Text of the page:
Even though my projector opted to sit down on us a little and offer up only a slightly lopsided image (a keystone issue, according to the unhelpful "help" button), we soldiered on through memories of Hollywood's finest romantic films.

I love performing at the Bonaventure because the audience fills the room with enthusiasm and a willingness to ignore small distractions and get on with the show.

"Hollywood's Great Romantic Scenes" leans heavily on well-known classics like Gone With the Wind, On Golden Pond and West Side Story, of course.  One of the favorite moments for me, however, is the showcase of As Good As It Gets (1997), which resulted in Academy Awards for co-stars Jack Nicholson and Helen Hunt.

Thanks again, Bonaventure folks, It was a memorable Movie Memories evening.

  

22 October 2015

The Oscars: Caught between Rock and a hard place, once again

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Chris Rock hosting the 77th Oscars in 2005. (Courtesy: flavorwire.com)

Nothing against Chris Rock, he's about as sharp and quick as any comedian working today.

But the announcement yesterday that Rock will host the 88th Academy Awards broadcast on ABC Feb. 28 comes as a ho-hum, no big whoop.

Why?  Because it's the 88th year they've been doing this, that's why.  Quick, what's the last thing that inspired goosebumps or made you go "Wheeeeeeee!" the 88th time you did it?

Well, there's that.  But huge bowls of Blue Bell Homemade Vanilla ice cream don't count.

The Oscars, despite recent attempts to appeal to a younger audience like the 2011 debacle hosted feebly by Anne Hathaway and an extremely detached James Franco, have aged like a stoic, grumpy old grandpa.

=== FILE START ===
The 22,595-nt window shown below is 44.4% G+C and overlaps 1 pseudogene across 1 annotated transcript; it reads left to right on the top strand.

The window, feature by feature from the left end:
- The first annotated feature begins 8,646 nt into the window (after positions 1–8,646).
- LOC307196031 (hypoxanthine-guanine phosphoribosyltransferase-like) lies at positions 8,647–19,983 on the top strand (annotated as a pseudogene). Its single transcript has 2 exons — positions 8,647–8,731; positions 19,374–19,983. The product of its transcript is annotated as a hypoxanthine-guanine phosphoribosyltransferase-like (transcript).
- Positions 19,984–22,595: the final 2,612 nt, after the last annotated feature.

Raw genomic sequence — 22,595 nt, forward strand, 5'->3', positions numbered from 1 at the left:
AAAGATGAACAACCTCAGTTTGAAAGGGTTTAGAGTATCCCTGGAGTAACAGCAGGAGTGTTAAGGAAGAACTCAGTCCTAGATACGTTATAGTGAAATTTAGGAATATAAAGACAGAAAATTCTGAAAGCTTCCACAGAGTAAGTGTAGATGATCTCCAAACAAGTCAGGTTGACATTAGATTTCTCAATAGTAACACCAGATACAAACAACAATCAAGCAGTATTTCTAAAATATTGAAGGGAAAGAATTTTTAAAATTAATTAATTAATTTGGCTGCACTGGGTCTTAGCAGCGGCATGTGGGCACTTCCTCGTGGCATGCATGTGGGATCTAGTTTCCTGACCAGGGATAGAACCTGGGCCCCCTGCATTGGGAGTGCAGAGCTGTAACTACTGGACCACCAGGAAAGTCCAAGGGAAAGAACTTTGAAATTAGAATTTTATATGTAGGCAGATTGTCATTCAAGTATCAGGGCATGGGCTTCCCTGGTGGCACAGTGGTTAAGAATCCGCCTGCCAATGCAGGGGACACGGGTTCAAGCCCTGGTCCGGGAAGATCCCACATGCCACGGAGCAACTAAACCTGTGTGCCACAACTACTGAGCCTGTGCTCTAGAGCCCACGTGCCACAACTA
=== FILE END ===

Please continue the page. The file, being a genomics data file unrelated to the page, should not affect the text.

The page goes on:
And there's this:  The Academy Awards make the huge mistake of being last.  And I don't mean second or third.  I mean the final weak blip on an awards season that begins about six months earlier and drags on and on. 

Need proof?  Well, before the golden statuettes are passed out in late February, the movie industry and keen industry scribes and watchers have already endured the Golden Globe Awards, the Critics' Choice Awards, the Screen Actors Guild Awards, the Directors Guild of America Awards, the Golden Bear Awards (Berlin), the British Academy Film Awards and the Cesar Awards (France).

Let's not forget to mention kudos from local film critics groups from every semi-major city in this fine country of ours and a couple of neighborhood associations thrown in for good measure.

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That's me, right, at the Academy Awards sometime in the past century.

So by the time the Oscars open with a tired fanfare, the winners' speeches are too-well rehearsed, the bloom is off the red carpet arrivals and, let's just go ahead and say it, the tux tails are dragging.

I have much respect for Rock's ability to seize what little energy is likely to still be in the room by the time late February gets here.  He was sharp and way too fast for the dozing audience when the hosted for the first time in 2005.

Maybe, however, it's time to bring in a fresh face, an outside insider, if you will.

Someone like, well, me. 

I can take a selfie with the best of them.